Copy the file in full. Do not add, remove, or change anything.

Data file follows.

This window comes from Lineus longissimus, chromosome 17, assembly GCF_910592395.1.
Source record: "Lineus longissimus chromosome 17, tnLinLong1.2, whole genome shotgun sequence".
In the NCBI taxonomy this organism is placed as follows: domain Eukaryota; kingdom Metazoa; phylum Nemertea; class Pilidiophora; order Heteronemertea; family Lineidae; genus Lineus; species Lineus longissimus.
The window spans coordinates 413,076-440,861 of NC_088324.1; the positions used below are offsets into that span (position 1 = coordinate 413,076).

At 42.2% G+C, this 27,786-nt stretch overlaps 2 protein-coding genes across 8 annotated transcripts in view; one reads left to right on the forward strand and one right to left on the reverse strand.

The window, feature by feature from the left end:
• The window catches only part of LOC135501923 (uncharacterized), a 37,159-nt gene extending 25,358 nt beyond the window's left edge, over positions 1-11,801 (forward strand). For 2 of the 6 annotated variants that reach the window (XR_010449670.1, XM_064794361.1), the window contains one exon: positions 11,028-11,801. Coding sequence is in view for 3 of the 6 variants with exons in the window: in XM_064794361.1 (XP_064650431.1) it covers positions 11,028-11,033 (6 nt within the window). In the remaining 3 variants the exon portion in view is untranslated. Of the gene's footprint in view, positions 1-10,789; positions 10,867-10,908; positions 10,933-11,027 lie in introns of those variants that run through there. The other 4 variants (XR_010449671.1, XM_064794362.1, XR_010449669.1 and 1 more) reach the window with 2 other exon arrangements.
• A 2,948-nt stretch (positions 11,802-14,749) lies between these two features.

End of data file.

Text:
This window comes from Lineus longissimus, chromosome 17, assembly GCF_910592395.1.
Source record: "Lineus longissimus chromosome 17, tnLinLong1.2, whole genome shotgun sequence".
In the NCBI taxonomy this organism is placed as follows: domain Eukaryota; kingdom Metazoa; phylum Nemertea; class Pilidiophora; order Heteronemertea; family Lineidae; genus Lineus; species Lineus longissimus.
The window spans coordinates 413,076-440,861 of NC_088324.1; the positions used below are offsets into that span (position 1 = coordinate 413,076).

At 42.2% G+C, this 27,786-nt stretch overlaps 2 protein-coding genes across 8 annotated transcripts in view; one reads left to right on the forward strand and one right to left on the reverse strand.

The window, feature by feature from the left end:
• The window catches only part of LOC135501923 (uncharacterized), a 37,159-nt gene extending 25,358 nt beyond the window's left edge, over positions 1-11,801 (forward strand). For 2 of the 6 annotated variants that reach the window (XR_010449670.1, XM_064794361.1), the window contains one exon: positions 11,028-11,801. Coding sequence is in view for 3 of the 6 variants with exons in the window: in XM_064794361.1 (XP_064650431.1) it covers positions 11,028-11,033 (6 nt within the window). In the remaining 3 variants the exon portion in view is untranslated. Of the gene's footprint in view, positions 1-10,789; positions 10,867-10,908; positions 10,933-11,027 lie in introns of those variants that run through there. The other 4 variants (XR_010449671.1, XM_064794362.1, XR_010449669.1 and 1 more) reach the window with 2 other exon arrangements.
• A 2,948-nt stretch (positions 11,802-14,749) lies between these two features.